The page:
Pearl Harbor, Hawaii - The U.S. Navy Surgeon General and Chief of the Navy Bureau of Medicine and Surgery, Vice Adm. Matthew Nathan, embarked the People's Republic of China medical ship Peace Ark (T-AH 866) for a tour, while it is in port for the Rim of the Pacific (RIMPAC) Exercise 2014 in Pearl Harbor.
Not only is this the People's Republic of China's first time participating in RIMPAC, this also marks the first year that the Military Sealift Command hospital ship USNS Mercy (T-AH 19) is participating.
"As a U.S. Pacific Command surgeon, one of my priorities is to develop health engagements with all of our world's nations, and we are working very hard to develop engagements with the People's Republic of China," said Rear Adm. Colin Chinn, Command Surgeon, U.S. Pacific Command. "This year RIMPAC is significant; the fact that China is participating, the medical community is having a symposium and the fact that we have Peace Ark and Mercy together, actually meets one of my long term goals."
The Peace Ark was commissioned in 2008. The ship's mission is to provide a more rapid humanitarian response to disasters around the world.
"This is very exciting for our Sailors, for our staff on the Mercy and for our Navy," said Nathan. "I am hopeful that this is just the first of many opportunities we have to partner up and learn from each other. The sea can bring tremendous damage to a country and its people, but it can also bring amazing ships like the Peace Ark and the Mercy to people to help make a difference."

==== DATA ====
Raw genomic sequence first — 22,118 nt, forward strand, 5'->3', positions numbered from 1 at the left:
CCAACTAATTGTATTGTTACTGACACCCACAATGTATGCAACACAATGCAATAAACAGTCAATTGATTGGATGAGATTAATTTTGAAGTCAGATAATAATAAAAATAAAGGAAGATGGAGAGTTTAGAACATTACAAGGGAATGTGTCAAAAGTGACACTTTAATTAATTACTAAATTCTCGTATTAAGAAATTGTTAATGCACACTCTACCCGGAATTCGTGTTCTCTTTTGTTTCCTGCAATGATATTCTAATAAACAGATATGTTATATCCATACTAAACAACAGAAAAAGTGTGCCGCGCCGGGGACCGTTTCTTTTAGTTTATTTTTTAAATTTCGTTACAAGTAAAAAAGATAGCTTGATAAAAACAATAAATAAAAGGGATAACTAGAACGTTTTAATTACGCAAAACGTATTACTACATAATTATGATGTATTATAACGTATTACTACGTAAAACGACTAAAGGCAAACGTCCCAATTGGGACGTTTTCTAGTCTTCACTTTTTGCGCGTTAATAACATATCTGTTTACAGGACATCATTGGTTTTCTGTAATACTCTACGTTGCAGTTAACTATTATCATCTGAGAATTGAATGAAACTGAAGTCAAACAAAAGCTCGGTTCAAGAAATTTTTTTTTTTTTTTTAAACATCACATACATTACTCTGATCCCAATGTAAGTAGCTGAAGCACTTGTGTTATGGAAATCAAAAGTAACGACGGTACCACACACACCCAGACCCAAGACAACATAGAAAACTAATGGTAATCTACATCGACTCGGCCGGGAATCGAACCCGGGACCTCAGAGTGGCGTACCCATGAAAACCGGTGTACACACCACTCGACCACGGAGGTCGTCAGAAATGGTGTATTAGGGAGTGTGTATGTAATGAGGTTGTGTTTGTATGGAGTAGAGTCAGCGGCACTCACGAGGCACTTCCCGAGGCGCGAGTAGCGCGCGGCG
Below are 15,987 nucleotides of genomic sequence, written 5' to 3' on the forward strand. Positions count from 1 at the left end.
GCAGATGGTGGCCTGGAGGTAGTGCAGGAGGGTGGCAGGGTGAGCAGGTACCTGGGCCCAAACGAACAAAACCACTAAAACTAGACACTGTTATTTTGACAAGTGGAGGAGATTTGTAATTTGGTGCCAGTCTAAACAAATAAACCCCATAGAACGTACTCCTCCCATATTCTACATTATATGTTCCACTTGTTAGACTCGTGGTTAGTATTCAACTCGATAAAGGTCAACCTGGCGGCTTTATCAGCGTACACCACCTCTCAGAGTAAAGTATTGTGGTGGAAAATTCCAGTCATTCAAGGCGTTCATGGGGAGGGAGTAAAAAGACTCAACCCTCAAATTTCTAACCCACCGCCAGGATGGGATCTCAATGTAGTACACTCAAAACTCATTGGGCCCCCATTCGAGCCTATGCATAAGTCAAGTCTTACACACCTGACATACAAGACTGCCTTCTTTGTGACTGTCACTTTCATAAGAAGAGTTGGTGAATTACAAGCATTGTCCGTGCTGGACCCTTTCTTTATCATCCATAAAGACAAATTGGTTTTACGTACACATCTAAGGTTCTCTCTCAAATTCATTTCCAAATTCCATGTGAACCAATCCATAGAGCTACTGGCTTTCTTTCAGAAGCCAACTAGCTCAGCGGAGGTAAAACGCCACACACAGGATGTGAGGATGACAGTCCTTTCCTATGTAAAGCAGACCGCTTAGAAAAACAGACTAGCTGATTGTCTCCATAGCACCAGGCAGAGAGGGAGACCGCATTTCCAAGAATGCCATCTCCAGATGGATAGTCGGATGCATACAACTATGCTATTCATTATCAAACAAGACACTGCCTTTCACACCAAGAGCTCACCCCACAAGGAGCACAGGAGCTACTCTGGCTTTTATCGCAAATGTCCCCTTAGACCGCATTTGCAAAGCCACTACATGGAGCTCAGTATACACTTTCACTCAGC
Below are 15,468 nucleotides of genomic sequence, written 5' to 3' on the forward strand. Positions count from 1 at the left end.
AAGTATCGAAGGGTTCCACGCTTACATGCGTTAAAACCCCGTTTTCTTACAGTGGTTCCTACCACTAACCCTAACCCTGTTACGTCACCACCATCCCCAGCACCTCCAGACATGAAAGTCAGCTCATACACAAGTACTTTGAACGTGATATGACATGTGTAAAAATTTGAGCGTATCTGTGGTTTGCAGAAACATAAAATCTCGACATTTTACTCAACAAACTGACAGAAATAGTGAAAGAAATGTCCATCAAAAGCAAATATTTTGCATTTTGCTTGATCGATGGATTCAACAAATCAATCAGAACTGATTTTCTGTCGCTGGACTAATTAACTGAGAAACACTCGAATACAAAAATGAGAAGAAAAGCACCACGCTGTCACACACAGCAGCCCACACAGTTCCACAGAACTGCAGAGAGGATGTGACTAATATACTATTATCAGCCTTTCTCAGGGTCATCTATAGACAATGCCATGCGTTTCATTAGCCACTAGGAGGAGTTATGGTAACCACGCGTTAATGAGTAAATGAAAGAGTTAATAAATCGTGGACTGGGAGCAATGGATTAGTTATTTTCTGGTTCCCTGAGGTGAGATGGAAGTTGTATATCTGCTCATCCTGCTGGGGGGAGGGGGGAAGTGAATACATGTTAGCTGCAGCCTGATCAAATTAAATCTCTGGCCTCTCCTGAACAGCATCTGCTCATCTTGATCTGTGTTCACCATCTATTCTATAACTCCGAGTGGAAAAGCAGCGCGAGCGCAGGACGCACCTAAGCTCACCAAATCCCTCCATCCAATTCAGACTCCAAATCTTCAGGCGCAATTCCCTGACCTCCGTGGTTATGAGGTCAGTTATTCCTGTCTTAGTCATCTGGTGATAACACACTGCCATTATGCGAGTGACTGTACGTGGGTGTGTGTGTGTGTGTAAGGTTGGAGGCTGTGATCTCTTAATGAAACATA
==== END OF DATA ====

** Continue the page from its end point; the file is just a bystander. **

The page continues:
This tour was the final portion of the International Military Medical Symposium, held July 1-2, which allowed members throughout the international military medical community to better enhance their knowledge and experience.
"I am grateful that the crew of the Peace Ark took the time and the effort to bring this amazing ship with its amazing capabilities to RIMPAC," said Nathan. "I think that this is a very wonderful learning opportunity for everyone and I am truly grateful for the opportunity to see the Peace Ark first-hand."
The Peace Ark crew showcased a variety of areas and systems to distinguished guests around the ship, touring surgical facilities, computerized tomography (CT) scan areas, the surgical surveillance system, the flight deck and the wardroom.
"I am encouraged by the beginnings of actually doing things together," said Nathan. "The significance of this exercise is that in the past we have flown to each other's countries and talked about doing things together, but here we are actually doing things here together, and that can be the start of a more robust relationship and an understanding of each other's desires and capabilities."
Twenty-two nations, more than 40 ships and submarines, more than 200 aircraft and 25,000 personnel are participating in RIMPAC from June 26 to Aug. 1, in and around the Hawaiian Islands and Southern California. The world's largest international maritime exercise, RIMPAC provides a unique training opportunity that helps participants foster and sustain the cooperative relationships that are critical to ensuring the safety of sea lanes and security on the world's oceans. RIMPAC 2014 is the 24th exercise in the series that began in 1971.